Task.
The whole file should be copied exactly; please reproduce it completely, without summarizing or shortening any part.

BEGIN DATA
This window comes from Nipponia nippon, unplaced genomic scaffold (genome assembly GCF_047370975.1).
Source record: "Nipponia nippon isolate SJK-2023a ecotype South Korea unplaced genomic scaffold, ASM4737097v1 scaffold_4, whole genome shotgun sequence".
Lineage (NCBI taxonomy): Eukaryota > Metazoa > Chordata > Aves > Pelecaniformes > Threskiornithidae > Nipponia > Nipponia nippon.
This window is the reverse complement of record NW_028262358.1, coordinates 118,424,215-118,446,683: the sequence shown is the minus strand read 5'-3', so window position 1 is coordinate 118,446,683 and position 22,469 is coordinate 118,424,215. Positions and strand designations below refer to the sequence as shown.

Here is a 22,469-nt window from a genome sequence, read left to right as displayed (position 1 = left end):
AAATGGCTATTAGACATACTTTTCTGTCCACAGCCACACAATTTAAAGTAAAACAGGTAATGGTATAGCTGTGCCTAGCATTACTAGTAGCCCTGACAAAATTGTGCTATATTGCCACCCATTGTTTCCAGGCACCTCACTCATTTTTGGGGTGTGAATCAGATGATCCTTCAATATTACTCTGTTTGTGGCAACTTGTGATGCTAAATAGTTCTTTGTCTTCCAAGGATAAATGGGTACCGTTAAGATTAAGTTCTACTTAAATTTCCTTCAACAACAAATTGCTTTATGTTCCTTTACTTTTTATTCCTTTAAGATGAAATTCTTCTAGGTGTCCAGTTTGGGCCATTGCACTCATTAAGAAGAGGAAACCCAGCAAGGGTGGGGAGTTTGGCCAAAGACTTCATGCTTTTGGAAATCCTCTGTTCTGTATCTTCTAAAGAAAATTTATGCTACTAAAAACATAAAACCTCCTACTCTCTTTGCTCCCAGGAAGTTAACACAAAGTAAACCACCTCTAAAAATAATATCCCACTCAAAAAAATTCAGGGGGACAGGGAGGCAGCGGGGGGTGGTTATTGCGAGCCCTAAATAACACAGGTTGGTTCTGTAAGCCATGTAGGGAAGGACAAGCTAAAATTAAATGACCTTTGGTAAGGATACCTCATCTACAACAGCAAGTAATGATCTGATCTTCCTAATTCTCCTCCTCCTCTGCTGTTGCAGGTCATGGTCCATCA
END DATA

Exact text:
This window comes from Nipponia nippon, unplaced genomic scaffold (genome assembly GCF_047370975.1).
Source record: "Nipponia nippon isolate SJK-2023a ecotype South Korea unplaced genomic scaffold, ASM4737097v1 scaffold_4, whole genome shotgun sequence".
Lineage (NCBI taxonomy): Eukaryota > Metazoa > Chordata > Aves > Pelecaniformes > Threskiornithidae > Nipponia > Nipponia nippon.
This window is the reverse complement of record NW_028262358.1, coordinates 118,424,215-118,446,683: the sequence shown is the minus strand read 5'-3', so window position 1 is coordinate 118,446,683 and position 22,469 is coordinate 118,424,215. Positions and strand designations below refer to the sequence as shown.

Here is a 22,469-nt window from a genome sequence, read left to right as displayed (position 1 = left end):
AAATGGCTATTAGACATACTTTTCTGTCCACAGCCACACAATTTAAAGTAAAACAGGTAATGGTATAGCTGTGCCTAGCATTACTAGTAGCCCTGACAAAATTGTGCTATATTGCCACCCATTGTTTCCAGGCACCTCACTCATTTTTGGGGTGTGAATCAGATGATCCTTCAATATTACTCTGTTTGTGGCAACTTGTGATGCTAAATAGTTCTTTGTCTTCCAAGGATAAATGGGTACCGTTAAGATTAAGTTCTACTTAAATTTCCTTCAACAACAAATTGCTTTATGTTCCTTTACTTTTTATTCCTTTAAGATGAAATTCTTCTAGGTGTCCAGTTTGGGCCATTGCACTCATTAAGAAGAGGAAACCCAGCAAGGGTGGGGAGTTTGGCCAAAGACTTCATGCTTTTGGAAATCCTCTGTTCTGTATCTTCTAAAGAAAATTTATGCTACTAAAAACATAAAACCTCCTACTCTCTTTGCTCCCAGGAAGTTAACACAAAGTAAACCACCTCTAAAAATAATATCCCACTCAAAAAAATTCAGGGGGACAGGGAGGCAGCGGGGGGTGGTTATTGCGAGCCCTAAATAACACAGGTTGGTTCTGTAAGCCATGTAGGGAAGGACAAGCTAAAATTAAATGACCTTTGGTAAGGATACCTCATCTACAACAGCAAGTAATGATCTGATCTTCCTAATTCTCCTCCTCCTCTGCTGTTGCAGGTCATGGTCCATCA